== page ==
Read before buying drugs   
RXMedsDoctor.net

Select Drugs:
A
B
C
D
E
F
G
H
I
K
L
M
N
O
P
Q
R
S
T
U
V
W
X
Z

Pepcid

No Prescription

Pepcid belongs to a wide class of medicines that are known as histamine receptor antagonists.
Pepcid can also treat GERD (gastro esophageal reflux disease), a medical conditions that is known to cause unpleasant heartburn.
Pepcid is prescribed to patients who are suffering from intestine or stomach ulcer (this drug has proven its effectiveness both in the treatment and in the prevention of such disorders).
Such medicines are known to effectively decrease the amount of acid that is produced by the patient's stomach.

Pepcid is prescribed for the short-term treatment of active duodenal ulcer (in the upper intestine) for 4 to 8 weeks and for active, benign gastric ulcer (in the stomach) for 6 to 8 weeks. It is prescribed for maintenance therapy, at reduced dosage, after a duodenal ulcer has healed. It is also prescribed for short-term treatment of GERD, a condition in which the acid contents of the stomach flow back into the food canal (esophagus), and for resulting inflammation of the esophagus. And it is prescribed for certain diseases that cause the stomach to produce excessive quantities of acid, such as Zollinger-Ellison syndrome. Pepcid belongs to a class of drugs known as histamine H 2 blockers.

An over-the-counter formulation, Pepcid AC, is prescribed to relieve and prevent heartburn, acid indigestion, and sour stomach.

Contraindications

Pepcid is contraindicated if you have any of the following conditions:
- Black or bloody stools;
- Bloody vomit;
- Kidney disorder;
- Liver disorder;
- Pain or trouble swallowing food;

Side Effects

Pepcid side effects that you should report to your health care professional or doctor as soon as possible:
- Allergic reaction (hives throat closure difficulty breathing swelling of the tongue, lips, or face);
- Bleeding gums;
- Dizziness;
- Easy or abnormal bleeding or bruising;
- Headache;
- Irregular heartbeat;
- Nausea, diarrhea, or constipation;
- Rash;
- Yellowing of the eyes or skin;

Pepcid side effects that you should report to your health care professional or doctor as soon as possible:
- Headache;

Overdose

Reported Pepcid overdose symptoms are:
- A fast heartbeat;
- Diarrhea;
- Difficulty breathing;
- Increased production of saliva;
- Nausea;
- Vomiting;

Other Brand Names

In some countries Pepcid may also be known as:
- Acid Control;
- Acid Halt;
- Amfamox;
- Ansilan;
- Apogastine;
- Ausfam;
- Banatin;
- Beilande;
- Confobos;
- Dinamot;
- Dispromil;
- Duovel;
- Eradix;
- Esseldon;
- Fadul;
- Famo;
- Famobeta;
- Famohexal;
- Famonerton;
- Famotid;
- Famotidine;
- Famotil;
- Famox;
- Ganor;
- Gasterogen;
- Gastro;
- Gastropen;
- H2 Bloc;
- Hista-Bloc;
- Imposergon;
- Klinotal;
- Mostrelan;
- Motiax;
- Neutracid;
- Panalba;
- Pepcidine;
- Pepcidine;
- Pepdif;
- Peptigal;
- Pepzan;
- Quamatel;
- Rogasti;
- Rosagenus;
- Sedanium-R;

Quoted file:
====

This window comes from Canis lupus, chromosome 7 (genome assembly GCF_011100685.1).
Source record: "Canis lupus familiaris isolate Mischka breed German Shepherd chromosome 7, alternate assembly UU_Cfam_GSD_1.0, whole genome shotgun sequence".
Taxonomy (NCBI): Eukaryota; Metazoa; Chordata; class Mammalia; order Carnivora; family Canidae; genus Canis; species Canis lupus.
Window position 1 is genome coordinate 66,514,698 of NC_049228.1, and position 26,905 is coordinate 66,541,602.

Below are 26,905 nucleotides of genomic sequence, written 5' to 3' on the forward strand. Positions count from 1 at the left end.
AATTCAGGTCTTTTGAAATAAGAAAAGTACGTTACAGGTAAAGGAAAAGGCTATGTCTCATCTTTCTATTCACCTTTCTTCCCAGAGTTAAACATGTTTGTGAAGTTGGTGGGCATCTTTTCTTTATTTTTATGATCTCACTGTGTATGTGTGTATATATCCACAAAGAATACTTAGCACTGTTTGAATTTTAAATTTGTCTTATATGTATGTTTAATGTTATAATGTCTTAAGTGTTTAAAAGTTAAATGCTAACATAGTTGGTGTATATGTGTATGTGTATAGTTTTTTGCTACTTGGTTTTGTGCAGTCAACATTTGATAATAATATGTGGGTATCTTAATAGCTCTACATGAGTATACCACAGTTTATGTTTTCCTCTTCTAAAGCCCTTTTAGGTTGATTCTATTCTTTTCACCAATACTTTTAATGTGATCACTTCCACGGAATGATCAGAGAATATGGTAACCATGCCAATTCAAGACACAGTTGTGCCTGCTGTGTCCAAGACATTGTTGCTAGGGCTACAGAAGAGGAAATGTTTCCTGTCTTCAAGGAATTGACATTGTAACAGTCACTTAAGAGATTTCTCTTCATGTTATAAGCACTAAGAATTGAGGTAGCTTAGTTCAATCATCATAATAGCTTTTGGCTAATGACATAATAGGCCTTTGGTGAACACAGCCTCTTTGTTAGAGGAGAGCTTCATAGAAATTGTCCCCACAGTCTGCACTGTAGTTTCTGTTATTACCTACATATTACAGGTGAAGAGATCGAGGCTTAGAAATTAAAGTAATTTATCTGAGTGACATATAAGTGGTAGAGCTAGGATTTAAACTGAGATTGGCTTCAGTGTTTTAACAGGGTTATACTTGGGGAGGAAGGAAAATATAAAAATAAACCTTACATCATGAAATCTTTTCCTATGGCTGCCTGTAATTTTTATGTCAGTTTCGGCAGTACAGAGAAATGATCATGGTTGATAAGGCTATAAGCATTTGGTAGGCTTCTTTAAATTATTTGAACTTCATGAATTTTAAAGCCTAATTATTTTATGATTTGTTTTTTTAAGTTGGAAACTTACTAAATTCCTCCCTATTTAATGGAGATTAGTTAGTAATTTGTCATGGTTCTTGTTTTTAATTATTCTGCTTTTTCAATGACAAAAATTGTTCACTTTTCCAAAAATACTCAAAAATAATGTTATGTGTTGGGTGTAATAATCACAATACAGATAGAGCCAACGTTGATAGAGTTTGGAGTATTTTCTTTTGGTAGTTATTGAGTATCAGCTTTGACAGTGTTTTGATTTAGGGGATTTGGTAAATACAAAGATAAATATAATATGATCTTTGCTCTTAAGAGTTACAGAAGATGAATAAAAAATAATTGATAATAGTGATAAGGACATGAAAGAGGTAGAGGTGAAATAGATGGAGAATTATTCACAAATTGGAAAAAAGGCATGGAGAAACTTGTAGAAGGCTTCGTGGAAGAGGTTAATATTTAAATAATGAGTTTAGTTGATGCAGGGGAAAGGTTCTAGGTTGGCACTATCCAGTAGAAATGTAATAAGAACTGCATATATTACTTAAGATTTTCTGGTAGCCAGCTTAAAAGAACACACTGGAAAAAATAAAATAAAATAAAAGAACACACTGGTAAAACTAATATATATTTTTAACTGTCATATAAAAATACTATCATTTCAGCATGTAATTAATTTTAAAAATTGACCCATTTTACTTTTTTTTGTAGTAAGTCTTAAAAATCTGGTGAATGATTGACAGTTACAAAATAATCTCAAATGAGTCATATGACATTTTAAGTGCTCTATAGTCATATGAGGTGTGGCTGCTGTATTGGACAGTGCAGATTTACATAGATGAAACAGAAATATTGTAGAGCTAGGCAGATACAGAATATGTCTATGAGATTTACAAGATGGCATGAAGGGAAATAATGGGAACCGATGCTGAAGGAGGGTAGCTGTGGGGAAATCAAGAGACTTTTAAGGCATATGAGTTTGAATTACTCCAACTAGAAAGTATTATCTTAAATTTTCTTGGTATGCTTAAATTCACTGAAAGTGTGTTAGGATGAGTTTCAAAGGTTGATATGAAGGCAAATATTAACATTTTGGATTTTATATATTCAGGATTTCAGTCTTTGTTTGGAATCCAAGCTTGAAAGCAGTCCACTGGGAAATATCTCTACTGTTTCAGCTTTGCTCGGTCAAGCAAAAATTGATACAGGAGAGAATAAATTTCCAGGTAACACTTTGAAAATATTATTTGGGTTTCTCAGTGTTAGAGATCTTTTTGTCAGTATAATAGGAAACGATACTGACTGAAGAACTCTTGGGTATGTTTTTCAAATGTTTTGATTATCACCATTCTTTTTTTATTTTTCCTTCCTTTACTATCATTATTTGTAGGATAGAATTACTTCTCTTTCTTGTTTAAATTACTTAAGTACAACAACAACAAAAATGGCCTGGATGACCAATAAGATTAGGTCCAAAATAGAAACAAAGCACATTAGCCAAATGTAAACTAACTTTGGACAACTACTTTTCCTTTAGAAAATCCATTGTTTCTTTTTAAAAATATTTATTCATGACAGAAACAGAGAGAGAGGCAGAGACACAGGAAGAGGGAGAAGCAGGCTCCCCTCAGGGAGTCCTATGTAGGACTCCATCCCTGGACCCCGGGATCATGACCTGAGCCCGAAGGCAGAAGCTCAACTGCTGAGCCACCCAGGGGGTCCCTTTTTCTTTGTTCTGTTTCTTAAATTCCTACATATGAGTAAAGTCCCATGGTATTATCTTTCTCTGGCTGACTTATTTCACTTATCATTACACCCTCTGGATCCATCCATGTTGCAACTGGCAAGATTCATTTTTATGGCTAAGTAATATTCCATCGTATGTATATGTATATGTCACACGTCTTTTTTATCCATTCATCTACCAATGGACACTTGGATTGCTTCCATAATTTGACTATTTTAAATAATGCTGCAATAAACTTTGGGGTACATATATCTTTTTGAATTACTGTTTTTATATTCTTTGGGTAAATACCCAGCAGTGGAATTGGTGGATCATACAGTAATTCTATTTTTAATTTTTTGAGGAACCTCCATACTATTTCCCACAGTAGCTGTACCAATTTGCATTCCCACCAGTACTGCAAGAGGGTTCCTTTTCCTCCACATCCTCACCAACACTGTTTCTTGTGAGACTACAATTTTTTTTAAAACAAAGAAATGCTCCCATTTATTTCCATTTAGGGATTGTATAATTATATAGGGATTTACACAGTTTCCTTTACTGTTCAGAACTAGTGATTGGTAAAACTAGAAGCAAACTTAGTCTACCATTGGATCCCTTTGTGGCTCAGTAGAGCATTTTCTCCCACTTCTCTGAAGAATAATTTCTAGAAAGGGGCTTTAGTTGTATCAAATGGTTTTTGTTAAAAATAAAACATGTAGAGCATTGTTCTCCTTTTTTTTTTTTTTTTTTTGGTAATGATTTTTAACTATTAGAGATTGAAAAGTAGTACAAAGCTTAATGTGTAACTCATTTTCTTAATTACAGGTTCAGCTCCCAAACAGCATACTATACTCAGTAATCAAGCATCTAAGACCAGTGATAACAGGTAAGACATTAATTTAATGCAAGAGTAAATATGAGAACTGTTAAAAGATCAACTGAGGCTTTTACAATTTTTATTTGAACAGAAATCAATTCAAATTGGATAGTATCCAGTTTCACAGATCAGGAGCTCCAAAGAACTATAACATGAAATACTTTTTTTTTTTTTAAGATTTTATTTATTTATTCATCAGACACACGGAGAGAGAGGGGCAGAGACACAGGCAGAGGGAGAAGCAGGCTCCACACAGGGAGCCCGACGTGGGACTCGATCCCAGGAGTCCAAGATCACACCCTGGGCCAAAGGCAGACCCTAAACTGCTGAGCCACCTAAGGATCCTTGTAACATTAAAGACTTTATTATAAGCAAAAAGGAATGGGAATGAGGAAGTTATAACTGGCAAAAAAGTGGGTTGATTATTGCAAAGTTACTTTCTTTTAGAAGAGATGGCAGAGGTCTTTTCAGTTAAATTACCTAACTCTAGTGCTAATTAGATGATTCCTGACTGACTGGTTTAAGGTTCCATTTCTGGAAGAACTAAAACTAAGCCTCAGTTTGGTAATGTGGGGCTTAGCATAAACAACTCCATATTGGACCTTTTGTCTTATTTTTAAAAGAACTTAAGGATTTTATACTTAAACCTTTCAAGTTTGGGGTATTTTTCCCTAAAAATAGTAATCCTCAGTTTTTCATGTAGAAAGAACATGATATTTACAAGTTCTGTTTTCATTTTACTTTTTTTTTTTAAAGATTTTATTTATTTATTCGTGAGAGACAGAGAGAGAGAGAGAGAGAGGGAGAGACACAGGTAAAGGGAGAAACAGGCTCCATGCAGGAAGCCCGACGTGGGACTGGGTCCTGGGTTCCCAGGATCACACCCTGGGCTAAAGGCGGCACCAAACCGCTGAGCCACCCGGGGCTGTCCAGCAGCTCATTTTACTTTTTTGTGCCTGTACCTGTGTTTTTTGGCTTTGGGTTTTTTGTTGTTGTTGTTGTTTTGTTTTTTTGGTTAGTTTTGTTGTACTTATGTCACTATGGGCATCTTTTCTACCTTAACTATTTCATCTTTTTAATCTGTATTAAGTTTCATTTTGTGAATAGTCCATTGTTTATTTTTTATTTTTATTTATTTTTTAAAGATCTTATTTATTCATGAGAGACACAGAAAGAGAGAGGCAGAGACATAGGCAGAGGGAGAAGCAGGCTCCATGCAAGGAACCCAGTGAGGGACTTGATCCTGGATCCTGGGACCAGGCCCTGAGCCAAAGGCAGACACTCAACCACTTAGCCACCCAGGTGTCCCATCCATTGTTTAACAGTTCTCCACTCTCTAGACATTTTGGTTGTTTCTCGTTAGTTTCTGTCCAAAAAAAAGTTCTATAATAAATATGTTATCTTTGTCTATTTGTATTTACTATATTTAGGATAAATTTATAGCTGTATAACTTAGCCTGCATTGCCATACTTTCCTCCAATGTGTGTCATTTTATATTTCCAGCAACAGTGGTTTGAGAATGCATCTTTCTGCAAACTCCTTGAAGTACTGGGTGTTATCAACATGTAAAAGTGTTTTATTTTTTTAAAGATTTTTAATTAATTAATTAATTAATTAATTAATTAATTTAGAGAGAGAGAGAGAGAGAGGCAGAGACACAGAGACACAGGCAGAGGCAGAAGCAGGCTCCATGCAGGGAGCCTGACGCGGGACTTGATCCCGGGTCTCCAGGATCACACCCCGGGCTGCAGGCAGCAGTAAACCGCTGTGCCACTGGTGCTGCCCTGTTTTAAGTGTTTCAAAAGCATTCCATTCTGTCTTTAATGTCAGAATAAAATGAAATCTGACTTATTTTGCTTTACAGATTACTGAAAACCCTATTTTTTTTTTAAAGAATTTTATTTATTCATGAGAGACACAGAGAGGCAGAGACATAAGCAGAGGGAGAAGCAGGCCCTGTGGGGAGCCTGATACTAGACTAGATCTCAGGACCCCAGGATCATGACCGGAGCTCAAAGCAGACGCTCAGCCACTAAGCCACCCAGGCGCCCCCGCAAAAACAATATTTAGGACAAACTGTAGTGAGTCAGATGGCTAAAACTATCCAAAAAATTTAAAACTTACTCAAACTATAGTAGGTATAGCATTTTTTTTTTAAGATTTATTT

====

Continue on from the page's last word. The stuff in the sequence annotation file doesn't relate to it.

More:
- Sodexx;
- Ulcelac;
- Ulcenol;
- Ulcusan;
- Ulfamid;
- Ulfinol;
- Ultra Heartburn Relief;
- Vexurat;
- Vida Famodine;

Dosage.

ADULTS

Duodenal Ulcer

The usual starting dose is 40 mg or 5 ml (1 teaspoonful) once a day at bedtime. Results should be seen within 4 weeks, and this medication should not be prescribed at full dosage longer than 6 to 8 weeks. Your doctor may have you take 20 mg or 2.5 ml (half a teaspoonful) twice a day. The normal maintenance dose after your ulcer has healed is 20 mg or 2.5 ml (half a teaspoonful) once a day at bedtime.

Benign Gastric Ulcer

The usual dose is 40 mg or 5 ml (1 teaspoonful) once a day at bedtime.

Gastroesophageal Reflux Disease (GERD)

The usual dose is 20 mg or 2.5 ml (1/2 teaspoonful) twice a day for up to 6 weeks. For inflammation of the esophagus due to GERD, the dose is 20 or 40 mg or 2.5 to 5 ml twice a day for up to 12 weeks.

Excess Acid Conditions (such as Zollinger-Ellison Syndrome)

The usual starting dose is 20 mg every 6 hours, although some people need a higher dose. Doses of up to 160 mg every 6 hours have been given in severe cases.

If your kidneys are not functioning properly, your doctor will adjust the dosage.

CHILDREN 1 TO 16 YEARS OLD

Peptic Ulcer

The usual daily dose is 0.5 mg per 2.2 pounds of body weight. The entire dose may be given at bedtime, or divided and given in 2 smaller doses. Do not give more than 40 mg per day.

If your child's kidneys are not functioning properly, your doctor will adjust the dosage.

Gastroesophageal Reflux Disease (GERD)

The usual daily dose is 1 mg per 2.2 pounds of body weight, divided and given in 2 smaller doses. Do not exceed 40 mg daily.

If your child's kidneys are not functioning properly, your doctor will adjust the dosage.

INFANTS UNDER 12 MONTHS OLD

Gastroesophageal Reflux Disease (GERD)

The usual starting dose of the oral suspension is 0.5 mg per 2.2 pounds of body weight once a day for infants under 3 months and twice a day for infants 3 to 11 months. The dosage can be given for up to 8 weeks. Your doctor may also recommend additional measures to relieve the symptoms, such as thickening the child's food.

If your child's kidneys are not functioning properly, your doctor will adjust the dosage.
Pepcid AC

Do not give Pepcid AC to children under 12 years old unless your doctor approves. Swallow tablets or gelcaps with a glass of water. Chew the chewable tablets completely; do not swallow them whole. Do not take more than 2 pills a day or take them for longer than 2 weeks unless your doctor approves.

For Prevention

Take 1 tablet, gelcap, or chewable tablet 15 minutes or more before eating a meal that could cause heartburn.

For Relief

Take 1 tablet, gelcap, or chewable tablet.
(c) 2017